Here is an excerpt:

      “I’m trying to finish the letter I was writing to Mali last night. I told her I got shot, but it’s getting hard to write. You finish it for me, Hal. Tell her I love her. Tell her to think of me fondly as a childhood friend, but…go on with her life and be happy.”
     Hal reached over and pried the paper out of Joshua’s fist. He rooted around on the ground until his fingers closed around the pencil Joshua had been using. He smoothed the crumpled sheet reasonably flat on his knee before he read the last few barely legible sentences in order to know where Joshua had left off and where he should start.
     “Josh, what do you mean by telling her you’ve done all you can for her future? That doesn’t make much sense.”
     “That’s between Mali and me. She’ll know…when the time comes.”
     Hal shrugged and began to write, being careful to not poke the pencil through the paper weakened by the creases resulting from Joshua clutching it while fighting off his pain. He had almost finished writing the words Joshua had requested when his friend, with a voice noticeably weaker, spoke to him once more.
     “Hal, you still got that other letter I asked you to take to Mali when I die?”
     “You’re not going to die, Josh. But, yeah, I still have it.”
     “And your word’s still good, isn’t it? You won’t mail it to her, but you’ll take it to her in person. You can mail the one you’re writing on now, and the one for my folks that’s in my coat pocket…but the one I gave to you before…you swear you’ll take it to her yourself in person? And you’ll do those other two things you promised to do, too?”
     “My word’s good, Josh. I meant every word I promised.” Hal fought down the surge of annoyance that his messmate would question his honor. He turned to stare in the unfocused eyes of his closest friend. “As long as I live to return home, I’ll do what I swore to do. I doubt she’ll appreciate me doing the one, but I’ll give her the option.”
     “Thanks, Hal. I’ll die in peace knowing you’ll do that.”
     “Just hush up about dying, Josh. What did you write in that letter, anyway?”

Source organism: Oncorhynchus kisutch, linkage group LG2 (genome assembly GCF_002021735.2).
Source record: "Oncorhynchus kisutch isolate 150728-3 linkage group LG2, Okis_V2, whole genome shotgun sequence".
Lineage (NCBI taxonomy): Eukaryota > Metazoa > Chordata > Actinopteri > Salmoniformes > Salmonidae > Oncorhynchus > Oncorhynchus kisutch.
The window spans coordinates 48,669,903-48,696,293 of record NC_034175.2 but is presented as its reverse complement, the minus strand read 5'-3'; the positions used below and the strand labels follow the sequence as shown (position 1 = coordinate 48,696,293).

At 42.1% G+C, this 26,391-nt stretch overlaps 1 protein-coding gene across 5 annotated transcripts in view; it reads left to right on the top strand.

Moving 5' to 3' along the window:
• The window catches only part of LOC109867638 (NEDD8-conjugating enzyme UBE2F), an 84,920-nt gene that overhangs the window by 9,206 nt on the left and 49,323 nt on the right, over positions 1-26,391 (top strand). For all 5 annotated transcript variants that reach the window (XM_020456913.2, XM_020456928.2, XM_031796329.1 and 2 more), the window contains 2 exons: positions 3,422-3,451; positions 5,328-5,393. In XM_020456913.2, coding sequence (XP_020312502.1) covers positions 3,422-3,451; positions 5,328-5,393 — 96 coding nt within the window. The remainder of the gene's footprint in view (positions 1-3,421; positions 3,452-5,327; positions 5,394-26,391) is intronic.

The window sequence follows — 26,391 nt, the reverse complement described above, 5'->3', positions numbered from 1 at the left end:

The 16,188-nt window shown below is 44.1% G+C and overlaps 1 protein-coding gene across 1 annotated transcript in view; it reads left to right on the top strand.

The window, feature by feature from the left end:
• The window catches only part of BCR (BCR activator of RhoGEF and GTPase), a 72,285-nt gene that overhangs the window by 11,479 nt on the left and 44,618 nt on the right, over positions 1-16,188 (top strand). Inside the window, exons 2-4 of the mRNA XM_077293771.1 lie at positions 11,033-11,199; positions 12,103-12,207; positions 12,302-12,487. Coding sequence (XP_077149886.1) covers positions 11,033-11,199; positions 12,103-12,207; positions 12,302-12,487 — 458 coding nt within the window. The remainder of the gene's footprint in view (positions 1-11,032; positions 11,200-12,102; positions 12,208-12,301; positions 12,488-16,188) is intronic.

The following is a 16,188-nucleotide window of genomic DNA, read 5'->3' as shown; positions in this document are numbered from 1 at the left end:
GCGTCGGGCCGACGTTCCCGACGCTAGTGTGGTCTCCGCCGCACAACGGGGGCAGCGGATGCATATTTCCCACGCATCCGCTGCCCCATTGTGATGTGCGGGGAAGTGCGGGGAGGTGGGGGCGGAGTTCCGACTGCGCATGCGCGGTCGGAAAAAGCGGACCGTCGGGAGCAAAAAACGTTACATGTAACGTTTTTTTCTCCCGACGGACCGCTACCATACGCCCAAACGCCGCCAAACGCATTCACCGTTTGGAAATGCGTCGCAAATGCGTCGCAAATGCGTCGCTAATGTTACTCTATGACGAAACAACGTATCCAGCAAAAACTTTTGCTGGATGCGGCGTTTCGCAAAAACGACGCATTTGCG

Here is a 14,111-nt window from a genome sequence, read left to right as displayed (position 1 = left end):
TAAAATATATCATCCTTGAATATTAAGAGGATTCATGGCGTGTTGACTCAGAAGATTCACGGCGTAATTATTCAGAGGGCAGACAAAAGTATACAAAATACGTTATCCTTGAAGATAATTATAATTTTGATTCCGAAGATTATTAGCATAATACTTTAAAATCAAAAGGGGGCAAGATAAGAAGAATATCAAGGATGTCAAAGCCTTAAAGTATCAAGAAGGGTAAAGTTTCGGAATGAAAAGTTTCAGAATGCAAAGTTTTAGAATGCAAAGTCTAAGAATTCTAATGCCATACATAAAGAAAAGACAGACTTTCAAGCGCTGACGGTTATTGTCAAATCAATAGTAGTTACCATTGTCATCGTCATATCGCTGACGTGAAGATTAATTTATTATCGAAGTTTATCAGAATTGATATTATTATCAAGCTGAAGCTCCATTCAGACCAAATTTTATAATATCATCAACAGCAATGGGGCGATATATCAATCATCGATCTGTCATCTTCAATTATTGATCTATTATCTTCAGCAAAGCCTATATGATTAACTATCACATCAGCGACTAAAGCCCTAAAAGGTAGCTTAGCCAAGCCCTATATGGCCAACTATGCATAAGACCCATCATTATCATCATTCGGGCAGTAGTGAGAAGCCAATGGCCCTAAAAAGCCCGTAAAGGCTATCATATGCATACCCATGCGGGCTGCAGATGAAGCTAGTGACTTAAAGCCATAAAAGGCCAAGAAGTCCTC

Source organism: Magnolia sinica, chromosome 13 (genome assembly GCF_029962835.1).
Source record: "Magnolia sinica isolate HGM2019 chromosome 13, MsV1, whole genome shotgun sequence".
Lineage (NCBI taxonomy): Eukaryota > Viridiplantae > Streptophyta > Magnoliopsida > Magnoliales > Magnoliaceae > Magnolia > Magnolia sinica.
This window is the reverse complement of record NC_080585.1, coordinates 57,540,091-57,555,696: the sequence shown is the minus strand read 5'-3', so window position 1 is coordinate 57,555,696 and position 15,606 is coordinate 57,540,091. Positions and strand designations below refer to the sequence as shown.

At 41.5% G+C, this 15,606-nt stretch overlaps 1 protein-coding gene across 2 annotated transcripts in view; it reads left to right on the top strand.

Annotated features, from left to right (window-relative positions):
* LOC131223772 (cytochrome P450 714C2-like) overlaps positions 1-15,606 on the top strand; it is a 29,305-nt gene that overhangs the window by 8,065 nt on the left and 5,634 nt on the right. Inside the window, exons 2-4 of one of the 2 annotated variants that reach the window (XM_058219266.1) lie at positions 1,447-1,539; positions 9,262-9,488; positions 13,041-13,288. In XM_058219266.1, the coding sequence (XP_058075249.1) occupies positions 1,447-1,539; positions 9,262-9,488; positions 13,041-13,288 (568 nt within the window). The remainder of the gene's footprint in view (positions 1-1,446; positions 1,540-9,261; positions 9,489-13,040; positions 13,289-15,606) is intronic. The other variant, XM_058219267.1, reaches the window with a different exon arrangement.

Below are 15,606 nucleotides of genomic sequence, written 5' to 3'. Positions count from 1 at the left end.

“Between…me and Mali,” Joshua barely mumbled his words loud enough to be heard as shock and the loss of blood took its toll. “You…just take it to her.”

About Zina Abbott:

Zina Abbott is the pen name used by Robyn Echols for her historical novels. Her novel, Family Secrets, was published by Fire Star Press. Her novelette, A Christmas Promise, along with the first two novellas in the Eastern Sierra Brides 1884 series, Big Meadows Valentine and A Resurrected Heart, was published by Prairie Rose Publications. He Is a Good Man was published in the Lariats, Letters and Lace anthology.

Please visit and follow the Zina Abbott’s Amazon Author Page by clicking HERE.

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A letter from the grave changes everything HE IS A GOOD MAN @Zina Abbott in LARIATS, LETTERS & LACE #PrairieRosePub


  1. Zina,
    Interesting background about California. It's such a diverse state, even today. Reading about it's early days helps it make more sense. Congrats on your story! It sounds wonderful.

    1. Thank you, Kristy. I think I had as much fun doing the research for this story as I did writing it. I certainly learned just how volatile the politics in this state was its first few decades of statehood.

  2. Zina,

    Your story sent my bottom lip quivering a time or two as I read it(in a bittersweet, good way) :-). I especially enjoyed Joshua's last request that he wanted Hal to deliver on his behalf to Mali. *grin*

    1. Thank you, Kaye. Yeah, that Joshua made his mistakes, but he definitely had a soft spot for his childhood sweetheart. And that very last request, yep, that sealed the deal.

  3. Ah the Civil War. So many lives were changed. The history you shared was wonderful. And of course, Glorietta...
    I wish you the very best on this story. It reads to be a very good one. Doris/Angela

    1. Thank you, Doris. I love writing about the West, but there is something about the Civil War that grabs my attention and holds it. It isn't some much the battles and war strategies, although I've read and enjoyed plenty of that. It is the human element and the human cost in so many ways.

  4. Ya know, I never really gave thought to California's involvement in the Civil War. I guess I just assumed they had other concerns or were too far from the action to become involved. Shows you what I know.
    I enjoyed all the pictures you posted and your post that certainly shows the entire United States was engaged in the American Civil War.
    I wish you every success with the Valentine anthology.

  5. Huh? Okay, I think I knew this but it's so seldom mentioned that California took part in the war, we forget to include them. The story sounds wonderful, and the excerpt? Great.
    The post was not only interesting, it was very well done. Loved the photos. Good luck with sales, Zina/Robyn

  6. Great post Zina. I knew about the men who went East to fight but they become lost after they lose their Californian organization. I had never considered the need to protect the gold fields from exploitation by the Confederates.